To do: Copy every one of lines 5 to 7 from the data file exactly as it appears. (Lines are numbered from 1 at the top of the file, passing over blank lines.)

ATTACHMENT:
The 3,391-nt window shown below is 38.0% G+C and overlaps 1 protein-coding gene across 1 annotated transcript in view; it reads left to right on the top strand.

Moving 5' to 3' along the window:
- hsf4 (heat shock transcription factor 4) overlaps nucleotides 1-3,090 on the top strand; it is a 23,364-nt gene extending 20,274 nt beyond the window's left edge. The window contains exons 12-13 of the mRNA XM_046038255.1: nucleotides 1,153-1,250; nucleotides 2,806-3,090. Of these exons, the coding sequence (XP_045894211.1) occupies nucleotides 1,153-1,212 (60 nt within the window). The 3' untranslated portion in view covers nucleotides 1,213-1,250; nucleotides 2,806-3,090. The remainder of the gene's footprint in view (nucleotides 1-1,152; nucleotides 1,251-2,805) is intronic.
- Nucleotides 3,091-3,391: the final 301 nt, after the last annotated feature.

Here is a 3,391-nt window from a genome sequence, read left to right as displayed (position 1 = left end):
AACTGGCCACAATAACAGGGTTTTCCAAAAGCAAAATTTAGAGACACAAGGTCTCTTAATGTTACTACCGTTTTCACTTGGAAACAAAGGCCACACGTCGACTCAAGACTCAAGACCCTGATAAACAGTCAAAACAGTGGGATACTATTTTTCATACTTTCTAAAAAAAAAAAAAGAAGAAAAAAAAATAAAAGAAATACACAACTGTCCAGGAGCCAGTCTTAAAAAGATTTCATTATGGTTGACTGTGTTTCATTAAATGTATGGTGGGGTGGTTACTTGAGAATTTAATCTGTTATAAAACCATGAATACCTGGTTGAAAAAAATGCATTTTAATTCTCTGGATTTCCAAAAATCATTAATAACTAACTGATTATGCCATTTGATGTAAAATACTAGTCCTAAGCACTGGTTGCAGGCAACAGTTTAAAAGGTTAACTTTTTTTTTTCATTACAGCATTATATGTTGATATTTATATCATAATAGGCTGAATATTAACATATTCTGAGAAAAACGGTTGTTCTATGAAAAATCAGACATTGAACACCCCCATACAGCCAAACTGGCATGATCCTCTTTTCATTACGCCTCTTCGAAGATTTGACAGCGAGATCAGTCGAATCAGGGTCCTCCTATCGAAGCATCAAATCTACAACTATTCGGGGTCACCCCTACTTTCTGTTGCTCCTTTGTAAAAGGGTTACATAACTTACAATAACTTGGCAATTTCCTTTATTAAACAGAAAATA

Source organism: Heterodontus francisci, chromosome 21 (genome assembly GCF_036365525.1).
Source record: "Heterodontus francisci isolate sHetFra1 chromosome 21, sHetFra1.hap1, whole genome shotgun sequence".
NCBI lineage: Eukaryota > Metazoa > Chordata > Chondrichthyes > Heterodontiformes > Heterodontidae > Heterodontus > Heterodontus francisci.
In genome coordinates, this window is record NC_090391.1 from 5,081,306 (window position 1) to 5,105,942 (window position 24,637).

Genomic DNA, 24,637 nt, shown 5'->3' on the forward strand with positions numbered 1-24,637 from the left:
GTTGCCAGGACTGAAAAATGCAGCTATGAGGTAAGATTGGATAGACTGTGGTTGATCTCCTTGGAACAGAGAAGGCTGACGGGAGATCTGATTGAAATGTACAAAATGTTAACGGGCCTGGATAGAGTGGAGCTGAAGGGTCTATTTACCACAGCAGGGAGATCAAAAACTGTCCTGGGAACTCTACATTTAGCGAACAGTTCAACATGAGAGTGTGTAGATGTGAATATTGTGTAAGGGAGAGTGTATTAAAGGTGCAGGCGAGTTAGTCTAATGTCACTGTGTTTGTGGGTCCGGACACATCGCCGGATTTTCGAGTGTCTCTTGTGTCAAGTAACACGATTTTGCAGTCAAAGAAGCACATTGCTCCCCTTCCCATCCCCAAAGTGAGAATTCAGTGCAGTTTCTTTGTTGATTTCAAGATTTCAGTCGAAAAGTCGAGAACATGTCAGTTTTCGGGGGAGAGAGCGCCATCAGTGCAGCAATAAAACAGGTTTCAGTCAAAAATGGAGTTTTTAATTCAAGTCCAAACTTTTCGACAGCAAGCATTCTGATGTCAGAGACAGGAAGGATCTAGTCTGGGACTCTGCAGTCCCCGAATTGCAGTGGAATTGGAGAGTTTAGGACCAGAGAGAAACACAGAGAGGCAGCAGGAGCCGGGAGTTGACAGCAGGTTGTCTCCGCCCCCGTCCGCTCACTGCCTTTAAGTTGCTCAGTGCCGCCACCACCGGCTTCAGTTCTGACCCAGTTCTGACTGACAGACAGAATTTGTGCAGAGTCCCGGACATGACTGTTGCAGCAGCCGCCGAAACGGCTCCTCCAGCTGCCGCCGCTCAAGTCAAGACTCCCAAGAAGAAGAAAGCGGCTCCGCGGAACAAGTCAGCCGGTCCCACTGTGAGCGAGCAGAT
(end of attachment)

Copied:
Here is a 3,391-nt window from a genome sequence, read left to right as displayed (position 1 = left end):
AACTGGCCACAATAACAGGGTTTTCCAAAAGCAAAATTTAGAGACACAAGGTCTCTTAATGTTACTACCGTTTTCACTTGGAAACAAAGGCCACACGTCGACTCAAGACTCAAGACCCTGATAAACAGTCAAAACAGTGGGATACTATTTTTCATACTTTCTAAAAAAAAAAAAAGAAGAAAAAAAAATAAAAGAAATACACAACTGTCCAGGAGCCAGTCTTAAAAAGATTTCATTATGGTTGACTGTGTTTCATTAAATGTATGGTGGGGTGGTTACTTGAGAATTTAATCTGTTATAAAACCATGAATACCTGGTTGAAAAAAATGCATTTTAATTCTCTGGATTTCCAAAAATCATTAATAACTAACTGATTATGCCATTTGATGTAAAATACTAGTCCTAAGCACTGGTTGCAGGCAACAGTTTAAAAGGTTAACTTTTTTTTTTCATTACAGCATTATATGTTGATATTTATATCATAATAGGCTGAATATTAACATATTCTGAGAAAAACGGTTGTTCTATGAAAAATCAGACATTGAACACCCCCATACAGCCAAACTGGCATGATCCTCTTTTCATTACGCCTCTTCGAAGATTTGACAGCGAGATCAGTCGAATCAGGGTCCTCCTATCGAAGCATCAAATCTACAACTATTCGGGGTCACCCCTACTTTCTGTTGCTCCTTTGTAAAAGGGTTACATAACTTACAATAACTTGGCAATTTCCTTTATTAAACAGAAAATA

Source organism: Heterodontus francisci, chromosome 21 (genome assembly GCF_036365525.1).